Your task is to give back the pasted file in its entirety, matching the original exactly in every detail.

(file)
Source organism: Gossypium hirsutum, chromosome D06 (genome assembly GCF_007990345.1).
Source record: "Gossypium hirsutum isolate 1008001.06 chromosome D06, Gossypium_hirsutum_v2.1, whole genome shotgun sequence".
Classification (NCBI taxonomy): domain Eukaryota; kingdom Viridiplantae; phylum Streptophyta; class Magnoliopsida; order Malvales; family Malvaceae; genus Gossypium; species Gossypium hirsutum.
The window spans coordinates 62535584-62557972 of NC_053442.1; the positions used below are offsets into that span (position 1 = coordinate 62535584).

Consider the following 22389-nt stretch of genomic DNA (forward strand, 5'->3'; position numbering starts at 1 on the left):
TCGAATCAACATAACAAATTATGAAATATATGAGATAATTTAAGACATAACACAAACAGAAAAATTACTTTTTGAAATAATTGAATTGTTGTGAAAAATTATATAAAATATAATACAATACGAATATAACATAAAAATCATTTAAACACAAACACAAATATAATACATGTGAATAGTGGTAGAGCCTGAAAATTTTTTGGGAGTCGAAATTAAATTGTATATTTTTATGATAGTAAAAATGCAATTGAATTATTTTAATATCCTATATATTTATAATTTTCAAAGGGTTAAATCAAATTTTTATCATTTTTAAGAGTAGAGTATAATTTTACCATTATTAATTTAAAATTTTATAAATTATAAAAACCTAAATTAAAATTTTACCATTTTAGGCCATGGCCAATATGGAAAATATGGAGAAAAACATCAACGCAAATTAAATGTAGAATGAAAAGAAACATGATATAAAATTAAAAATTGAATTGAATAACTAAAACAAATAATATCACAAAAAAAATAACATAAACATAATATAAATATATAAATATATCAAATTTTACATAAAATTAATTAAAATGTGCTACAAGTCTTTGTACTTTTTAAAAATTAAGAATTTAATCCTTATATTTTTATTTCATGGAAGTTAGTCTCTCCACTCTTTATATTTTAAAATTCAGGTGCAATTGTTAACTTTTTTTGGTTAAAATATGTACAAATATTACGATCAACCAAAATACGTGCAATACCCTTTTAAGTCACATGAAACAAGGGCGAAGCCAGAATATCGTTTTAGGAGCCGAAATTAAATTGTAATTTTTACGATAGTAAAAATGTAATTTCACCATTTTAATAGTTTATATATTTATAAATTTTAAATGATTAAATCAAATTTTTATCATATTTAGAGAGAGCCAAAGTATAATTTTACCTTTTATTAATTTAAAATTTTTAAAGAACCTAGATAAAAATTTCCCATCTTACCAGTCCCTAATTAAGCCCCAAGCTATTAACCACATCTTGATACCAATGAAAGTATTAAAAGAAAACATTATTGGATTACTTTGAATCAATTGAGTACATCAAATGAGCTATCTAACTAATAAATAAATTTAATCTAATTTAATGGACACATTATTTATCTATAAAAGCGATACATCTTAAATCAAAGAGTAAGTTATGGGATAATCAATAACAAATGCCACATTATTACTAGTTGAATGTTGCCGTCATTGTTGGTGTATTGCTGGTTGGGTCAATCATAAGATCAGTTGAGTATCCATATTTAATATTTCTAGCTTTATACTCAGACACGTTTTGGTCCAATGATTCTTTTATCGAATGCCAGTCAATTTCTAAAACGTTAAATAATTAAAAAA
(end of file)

Source organism: Gossypium hirsutum, chromosome D06 (genome assembly GCF_007990345.1).
Source record: "Gossypium hirsutum isolate 1008001.06 chromosome D06, Gossypium_hirsutum_v2.1, whole genome shotgun sequence".
Classification (NCBI taxonomy): domain Eukaryota; kingdom Viridiplantae; phylum Streptophyta; class Magnoliopsida; order Malvales; family Malvaceae; genus Gossypium; species Gossypium hirsutum.
The window spans coordinates 62535584-62557972 of NC_053442.1; the positions used below are offsets into that span (position 1 = coordinate 62535584).

Consider the following 22389-nt stretch of genomic DNA (forward strand, 5'->3'; position numbering starts at 1 on the left):
TCGAATCAACATAACAAATTATGAAATATATGAGATAATTTAAGACATAACACAAACAGAAAAATTACTTTTTGAAATAATTGAATTGTTGTGAAAAATTATATAAAATATAATACAATACGAATATAACATAAAAATCATTTAAACACAAACACAAATATAATACATGTGAATAGTGGTAGAGCCTGAAAATTTTTTGGGAGTCGAAATTAAATTGTATATTTTTATGATAGTAAAAATGCAATTGAATTATTTTAATATCCTATATATTTATAATTTTCAAAGGGTTAAATCAAATTTTTATCATTTTTAAGAGTAGAGTATAATTTTACCATTATTAATTTAAAATTTTATAAATTATAAAAACCTAAATTAAAATTTTACCATTTTAGGCCATGGCCAATATGGAAAATATGGAGAAAAACATCAACGCAAATTAAATGTAGAATGAAAAGAAACATGATATAAAATTAAAAATTGAATTGAATAACTAAAACAAATAATATCACAAAAAAAATAACATAAACATAATATAAATATATAAATATATCAAATTTTACATAAAATTAATTAAAATGTGCTACAAGTCTTTGTACTTTTTAAAAATTAAGAATTTAATCCTTATATTTTTATTTCATGGAAGTTAGTCTCTCCACTCTTTATATTTTAAAATTCAGGTGCAATTGTTAACTTTTTTTGGTTAAAATATGTACAAATATTACGATCAACCAAAATACGTGCAATACCCTTTTAAGTCACATGAAACAAGGGCGAAGCCAGAATATCGTTTTAGGAGCCGAAATTAAATTGTAATTTTTACGATAGTAAAAATGTAATTTCACCATTTTAATAGTTTATATATTTATAAATTTTAAATGATTAAATCAAATTTTTATCATATTTAGAGAGAGCCAAAGTATAATTTTACCTTTTATTAATTTAAAATTTTTAAAGAACCTAGATAAAAATTTCCCATCTTACCAGTCCCTAATTAAGCCCCAAGCTATTAACCACATCTTGATACCAATGAAAGTATTAAAAGAAAACATTATTGGATTACTTTGAATCAATTGAGTACATCAAATGAGCTATCTAACTAATAAATAAATTTAATCTAATTTAATGGACACATTATTTATCTATAAAAGCGATACATCTTAAATCAAAGAGTAAGTTATGGGATAATCAATAACAAATGCCACATTATTACTAGTTGAATGTTGCCGTCATTGTTGGTGTATTGCTGGTTGGGTCAATCATAAGATCAGTTGAGTATCCATATTTAATATTTCTAGCTTTATACTCAGACACGTTTTGGTCCAATGATTCTTTTATCGAATGCCAGTCAATTTCTAAAACGTTAAATAATTAAAAAA